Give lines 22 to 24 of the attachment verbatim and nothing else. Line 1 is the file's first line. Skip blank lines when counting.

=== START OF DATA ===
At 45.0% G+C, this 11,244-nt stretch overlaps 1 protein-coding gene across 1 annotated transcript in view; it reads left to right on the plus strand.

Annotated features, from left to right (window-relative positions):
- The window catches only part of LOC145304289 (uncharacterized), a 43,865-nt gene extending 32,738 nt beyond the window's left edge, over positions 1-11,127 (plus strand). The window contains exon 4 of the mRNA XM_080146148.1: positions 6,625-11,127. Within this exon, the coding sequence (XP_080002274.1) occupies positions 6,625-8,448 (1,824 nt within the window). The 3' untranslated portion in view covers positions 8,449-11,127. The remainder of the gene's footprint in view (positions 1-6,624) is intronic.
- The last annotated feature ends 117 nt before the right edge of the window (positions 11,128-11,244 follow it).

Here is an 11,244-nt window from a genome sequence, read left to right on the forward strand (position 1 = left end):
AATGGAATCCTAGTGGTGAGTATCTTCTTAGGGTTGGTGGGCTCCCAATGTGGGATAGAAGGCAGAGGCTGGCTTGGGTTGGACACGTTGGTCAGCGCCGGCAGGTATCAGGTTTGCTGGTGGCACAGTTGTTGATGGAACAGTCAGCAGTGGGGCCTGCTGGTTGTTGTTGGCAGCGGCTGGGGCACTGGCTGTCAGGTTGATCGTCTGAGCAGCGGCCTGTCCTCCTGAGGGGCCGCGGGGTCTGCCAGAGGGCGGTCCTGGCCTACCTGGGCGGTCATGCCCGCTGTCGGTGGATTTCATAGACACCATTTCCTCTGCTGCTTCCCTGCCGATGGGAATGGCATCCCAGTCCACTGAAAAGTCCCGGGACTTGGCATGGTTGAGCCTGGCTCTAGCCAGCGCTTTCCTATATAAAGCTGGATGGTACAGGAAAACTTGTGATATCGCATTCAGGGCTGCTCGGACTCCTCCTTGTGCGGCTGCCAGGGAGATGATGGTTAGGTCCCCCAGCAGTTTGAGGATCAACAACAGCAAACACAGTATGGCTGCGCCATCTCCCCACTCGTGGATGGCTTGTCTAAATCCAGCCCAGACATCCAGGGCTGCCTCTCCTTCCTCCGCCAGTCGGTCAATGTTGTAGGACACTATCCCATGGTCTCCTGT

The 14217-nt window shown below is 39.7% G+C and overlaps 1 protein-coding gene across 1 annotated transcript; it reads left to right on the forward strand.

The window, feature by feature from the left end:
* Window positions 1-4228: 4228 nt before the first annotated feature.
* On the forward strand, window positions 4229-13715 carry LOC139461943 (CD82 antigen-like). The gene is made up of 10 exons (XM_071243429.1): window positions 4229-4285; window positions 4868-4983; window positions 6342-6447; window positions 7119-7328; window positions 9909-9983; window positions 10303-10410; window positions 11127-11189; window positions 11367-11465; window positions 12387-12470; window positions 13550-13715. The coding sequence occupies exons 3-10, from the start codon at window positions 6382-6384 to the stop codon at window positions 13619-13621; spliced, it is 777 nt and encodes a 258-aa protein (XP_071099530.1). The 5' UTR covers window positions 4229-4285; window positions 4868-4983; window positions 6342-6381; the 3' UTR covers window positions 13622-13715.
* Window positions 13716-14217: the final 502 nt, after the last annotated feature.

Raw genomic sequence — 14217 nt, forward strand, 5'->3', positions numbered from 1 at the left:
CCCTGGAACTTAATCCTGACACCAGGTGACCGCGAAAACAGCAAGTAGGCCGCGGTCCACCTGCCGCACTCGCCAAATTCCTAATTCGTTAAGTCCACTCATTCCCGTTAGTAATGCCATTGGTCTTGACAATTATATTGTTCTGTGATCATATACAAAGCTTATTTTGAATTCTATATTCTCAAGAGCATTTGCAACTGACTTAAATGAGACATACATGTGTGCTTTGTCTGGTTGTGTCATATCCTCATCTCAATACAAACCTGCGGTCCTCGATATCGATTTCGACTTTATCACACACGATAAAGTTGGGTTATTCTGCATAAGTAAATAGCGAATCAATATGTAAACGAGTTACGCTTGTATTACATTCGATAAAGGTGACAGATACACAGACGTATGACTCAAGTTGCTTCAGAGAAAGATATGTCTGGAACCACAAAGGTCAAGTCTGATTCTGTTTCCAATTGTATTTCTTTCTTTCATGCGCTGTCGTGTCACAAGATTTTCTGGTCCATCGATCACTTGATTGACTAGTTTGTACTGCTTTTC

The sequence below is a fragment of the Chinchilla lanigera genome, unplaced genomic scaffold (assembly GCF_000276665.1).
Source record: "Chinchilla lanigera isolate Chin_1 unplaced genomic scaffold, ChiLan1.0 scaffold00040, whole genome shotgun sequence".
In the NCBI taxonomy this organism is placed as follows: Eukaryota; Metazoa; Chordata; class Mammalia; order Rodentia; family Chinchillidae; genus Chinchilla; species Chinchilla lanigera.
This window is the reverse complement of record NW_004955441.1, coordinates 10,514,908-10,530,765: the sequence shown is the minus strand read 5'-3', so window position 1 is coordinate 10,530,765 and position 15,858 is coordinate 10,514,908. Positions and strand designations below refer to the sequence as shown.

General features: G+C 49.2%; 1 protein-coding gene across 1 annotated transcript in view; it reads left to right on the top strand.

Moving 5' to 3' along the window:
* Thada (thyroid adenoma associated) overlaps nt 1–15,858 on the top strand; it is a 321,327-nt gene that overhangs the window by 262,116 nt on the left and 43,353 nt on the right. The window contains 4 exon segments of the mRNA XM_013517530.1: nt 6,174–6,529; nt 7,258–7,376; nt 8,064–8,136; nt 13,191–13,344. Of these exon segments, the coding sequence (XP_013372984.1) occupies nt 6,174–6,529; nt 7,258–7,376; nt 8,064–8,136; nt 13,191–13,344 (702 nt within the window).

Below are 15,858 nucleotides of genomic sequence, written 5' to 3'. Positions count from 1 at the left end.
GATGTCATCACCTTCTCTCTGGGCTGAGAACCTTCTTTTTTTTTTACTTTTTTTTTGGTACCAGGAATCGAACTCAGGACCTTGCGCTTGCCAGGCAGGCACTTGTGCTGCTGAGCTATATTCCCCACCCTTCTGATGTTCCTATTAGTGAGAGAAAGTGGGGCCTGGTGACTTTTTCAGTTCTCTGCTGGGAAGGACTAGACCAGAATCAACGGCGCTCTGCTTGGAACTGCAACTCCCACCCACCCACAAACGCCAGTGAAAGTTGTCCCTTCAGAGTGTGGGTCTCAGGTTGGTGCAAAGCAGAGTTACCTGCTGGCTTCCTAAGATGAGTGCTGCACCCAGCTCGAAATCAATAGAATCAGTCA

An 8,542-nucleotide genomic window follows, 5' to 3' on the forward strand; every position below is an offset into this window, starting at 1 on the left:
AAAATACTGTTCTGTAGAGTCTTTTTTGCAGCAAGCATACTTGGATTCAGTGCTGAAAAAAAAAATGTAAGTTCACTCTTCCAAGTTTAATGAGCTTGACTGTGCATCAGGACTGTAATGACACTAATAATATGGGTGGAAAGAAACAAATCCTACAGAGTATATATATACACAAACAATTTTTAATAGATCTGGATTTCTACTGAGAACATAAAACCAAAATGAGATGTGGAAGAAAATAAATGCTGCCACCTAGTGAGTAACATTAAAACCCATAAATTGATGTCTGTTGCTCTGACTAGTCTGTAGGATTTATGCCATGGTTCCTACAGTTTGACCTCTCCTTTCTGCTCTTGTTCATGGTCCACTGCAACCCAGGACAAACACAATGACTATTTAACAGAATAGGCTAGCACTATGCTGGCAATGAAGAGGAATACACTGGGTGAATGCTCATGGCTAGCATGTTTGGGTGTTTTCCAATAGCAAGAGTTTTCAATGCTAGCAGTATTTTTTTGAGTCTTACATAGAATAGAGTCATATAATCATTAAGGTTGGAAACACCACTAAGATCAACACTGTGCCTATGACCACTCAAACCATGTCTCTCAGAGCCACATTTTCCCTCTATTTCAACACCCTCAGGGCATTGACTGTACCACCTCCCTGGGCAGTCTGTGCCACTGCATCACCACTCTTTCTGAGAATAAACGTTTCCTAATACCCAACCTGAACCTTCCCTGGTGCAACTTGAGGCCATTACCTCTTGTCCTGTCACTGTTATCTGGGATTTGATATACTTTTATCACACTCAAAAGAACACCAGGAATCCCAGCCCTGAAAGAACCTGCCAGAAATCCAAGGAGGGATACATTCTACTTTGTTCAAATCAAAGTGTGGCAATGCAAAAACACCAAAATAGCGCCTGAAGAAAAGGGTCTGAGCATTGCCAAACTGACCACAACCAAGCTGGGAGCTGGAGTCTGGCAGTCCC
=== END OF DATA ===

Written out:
GATGTCATCACCTTCTCTCTGGGCTGAGAACCTTCTTTTTTTTTTACTTTTTTTTTGGTACCAGGAATCGAACTCAGGACCTTGCGCTTGCCAGGCAGGCACTTGTGCTGCTGAGCTATATTCCCCACCCTTCTGATGTTCCTATTAGTGAGAGAAAGTGGGGCCTGGTGACTTTTTCAGTTCTCTGCTGGGAAGGACTAGACCAGAATCAACGGCGCTCTGCTTGGAACTGCAACTCCCACCCACCCACAAACGCCAGTGAAAGTTGTCCCTTCAGAGTGTGGGTCTCAGGTTGGTGCAAAGCAGAGTTACCTGCTGGCTTCCTAAGATGAGTGCTGCACCCAGCTCGAAATCAATAGAATCAGTCA

An 8,542-nucleotide genomic window follows, 5' to 3' on the forward strand; every position below is an offset into this window, starting at 1 on the left:
AAAATACTGTTCTGTAGAGTCTTTTTTGCAGCAAGCATACTTGGATTCAGTGCTGAAAAAAAAAATGTAAGTTCACTCTTCCAAGTTTAATGAGCTTGACTGTGCATCAGGACTGTAATGACACTAATAATATGGGTGGAAAGAAACAAATCCTACAGAGTATATATATACACAAACAATTTTTAATAGATCTGGATTTCTACTGAGAACATAAAACCAAAATGAGATGTGGAAGAAAATAAATGCTGCCACCTAGTGAGTAACATTAAAACCCATAAATTGATGTCTGTTGCTCTGACTAGTCTGTAGGATTTATGCCATGGTTCCTACAGTTTGACCTCTCCTTTCTGCTCTTGTTCATGGTCCACTGCAACCCAGGACAAACACAATGACTATTTAACAGAATAGGCTAGCACTATGCTGGCAATGAAGAGGAATACACTGGGTGAATGCTCATGGCTAGCATGTTTGGGTGTTTTCCAATAGCAAGAGTTTTCAATGCTAGCAGTATTTTTTTGAGTCTTACATAGAATAGAGTCATATAATCATTAAGGTTGGAAACACCACTAAGATCAACACTGTGCCTATGACCACTCAAACCATGTCTCTCAGAGCCACATTTTCCCTCTATTTCAACACCCTCAGGGCATTGACTGTACCACCTCCCTGGGCAGTCTGTGCCACTGCATCACCACTCTTTCTGAGAATAAACGTTTCCTAATACCCAACCTGAACCTTCCCTGGTGCAACTTGAGGCCATTACCTCTTGTCCTGTCACTGTTATCTGGGATTTGATATACTTTTATCACACTCAAAAGAACACCAGGAATCCCAGCCCTGAAAGAACCTGCCAGAAATCCAAGGAGGGATACATTCTACTTTGTTCAAATCAAAGTGTGGCAATGCAAAAACACCAAAATAGCGCCTGAAGAAAAGGGTCTGAGCATTGCCAAACTGACCACAACCAAGCTGGGAGCTGGAGTCTGGCAGTCCC